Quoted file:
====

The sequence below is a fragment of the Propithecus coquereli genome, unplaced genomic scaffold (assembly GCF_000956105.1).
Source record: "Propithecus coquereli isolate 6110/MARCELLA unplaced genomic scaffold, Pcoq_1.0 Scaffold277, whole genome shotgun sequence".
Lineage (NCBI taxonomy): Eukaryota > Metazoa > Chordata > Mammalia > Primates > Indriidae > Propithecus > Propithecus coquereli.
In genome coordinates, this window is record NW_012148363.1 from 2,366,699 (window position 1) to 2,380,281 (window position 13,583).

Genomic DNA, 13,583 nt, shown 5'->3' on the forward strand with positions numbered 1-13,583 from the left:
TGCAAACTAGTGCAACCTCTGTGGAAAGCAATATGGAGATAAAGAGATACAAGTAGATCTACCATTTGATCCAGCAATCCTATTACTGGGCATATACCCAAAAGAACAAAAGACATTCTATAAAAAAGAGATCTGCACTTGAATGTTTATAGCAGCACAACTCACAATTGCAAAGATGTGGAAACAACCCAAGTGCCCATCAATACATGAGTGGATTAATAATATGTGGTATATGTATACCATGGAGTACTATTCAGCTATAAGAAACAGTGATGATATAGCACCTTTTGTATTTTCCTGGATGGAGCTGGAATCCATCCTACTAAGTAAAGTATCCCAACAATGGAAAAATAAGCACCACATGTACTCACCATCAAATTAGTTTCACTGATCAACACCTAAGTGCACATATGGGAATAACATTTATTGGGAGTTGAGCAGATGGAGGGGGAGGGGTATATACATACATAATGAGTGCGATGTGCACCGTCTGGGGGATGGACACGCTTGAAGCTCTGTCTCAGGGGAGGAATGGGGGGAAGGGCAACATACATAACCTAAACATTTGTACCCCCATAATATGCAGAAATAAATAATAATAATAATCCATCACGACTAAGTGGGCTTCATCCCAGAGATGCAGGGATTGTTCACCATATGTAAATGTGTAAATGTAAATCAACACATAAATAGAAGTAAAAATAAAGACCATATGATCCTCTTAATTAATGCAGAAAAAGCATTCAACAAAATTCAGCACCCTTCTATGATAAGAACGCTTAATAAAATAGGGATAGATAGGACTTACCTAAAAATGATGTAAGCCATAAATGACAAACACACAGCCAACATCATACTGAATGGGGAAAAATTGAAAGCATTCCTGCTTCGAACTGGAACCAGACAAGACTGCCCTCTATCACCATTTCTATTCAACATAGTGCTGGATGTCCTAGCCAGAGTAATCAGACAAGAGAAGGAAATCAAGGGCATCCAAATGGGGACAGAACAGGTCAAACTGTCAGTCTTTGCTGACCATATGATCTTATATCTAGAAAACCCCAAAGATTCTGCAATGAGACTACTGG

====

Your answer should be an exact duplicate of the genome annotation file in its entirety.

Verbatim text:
The sequence below is a fragment of the Propithecus coquereli genome, unplaced genomic scaffold (assembly GCF_000956105.1).
Source record: "Propithecus coquereli isolate 6110/MARCELLA unplaced genomic scaffold, Pcoq_1.0 Scaffold277, whole genome shotgun sequence".
Lineage (NCBI taxonomy): Eukaryota > Metazoa > Chordata > Mammalia > Primates > Indriidae > Propithecus > Propithecus coquereli.
In genome coordinates, this window is record NW_012148363.1 from 2,366,699 (window position 1) to 2,380,281 (window position 13,583).

Genomic DNA, 13,583 nt, shown 5'->3' on the forward strand with positions numbered 1-13,583 from the left:
TGCAAACTAGTGCAACCTCTGTGGAAAGCAATATGGAGATAAAGAGATACAAGTAGATCTACCATTTGATCCAGCAATCCTATTACTGGGCATATACCCAAAAGAACAAAAGACATTCTATAAAAAAGAGATCTGCACTTGAATGTTTATAGCAGCACAACTCACAATTGCAAAGATGTGGAAACAACCCAAGTGCCCATCAATACATGAGTGGATTAATAATATGTGGTATATGTATACCATGGAGTACTATTCAGCTATAAGAAACAGTGATGATATAGCACCTTTTGTATTTTCCTGGATGGAGCTGGAATCCATCCTACTAAGTAAAGTATCCCAACAATGGAAAAATAAGCACCACATGTACTCACCATCAAATTAGTTTCACTGATCAACACCTAAGTGCACATATGGGAATAACATTTATTGGGAGTTGAGCAGATGGAGGGGGAGGGGTATATACATACATAATGAGTGCGATGTGCACCGTCTGGGGGATGGACACGCTTGAAGCTCTGTCTCAGGGGAGGAATGGGGGGAAGGGCAACATACATAACCTAAACATTTGTACCCCCATAATATGCAGAAATAAATAATAATAATAATCCATCACGACTAAGTGGGCTTCATCCCAGAGATGCAGGGATTGTTCACCATATGTAAATGTGTAAATGTAAATCAACACATAAATAGAAGTAAAAATAAAGACCATATGATCCTCTTAATTAATGCAGAAAAAGCATTCAACAAAATTCAGCACCCTTCTATGATAAGAACGCTTAATAAAATAGGGATAGATAGGACTTACCTAAAAATGATGTAAGCCATAAATGACAAACACACAGCCAACATCATACTGAATGGGGAAAAATTGAAAGCATTCCTGCTTCGAACTGGAACCAGACAAGACTGCCCTCTATCACCATTTCTATTCAACATAGTGCTGGATGTCCTAGCCAGAGTAATCAGACAAGAGAAGGAAATCAAGGGCATCCAAATGGGGACAGAACAGGTCAAACTGTCAGTCTTTGCTGACCATATGATCTTATATCTAGAAAACCCCAAAGATTCTGCAATGAGACTACTGG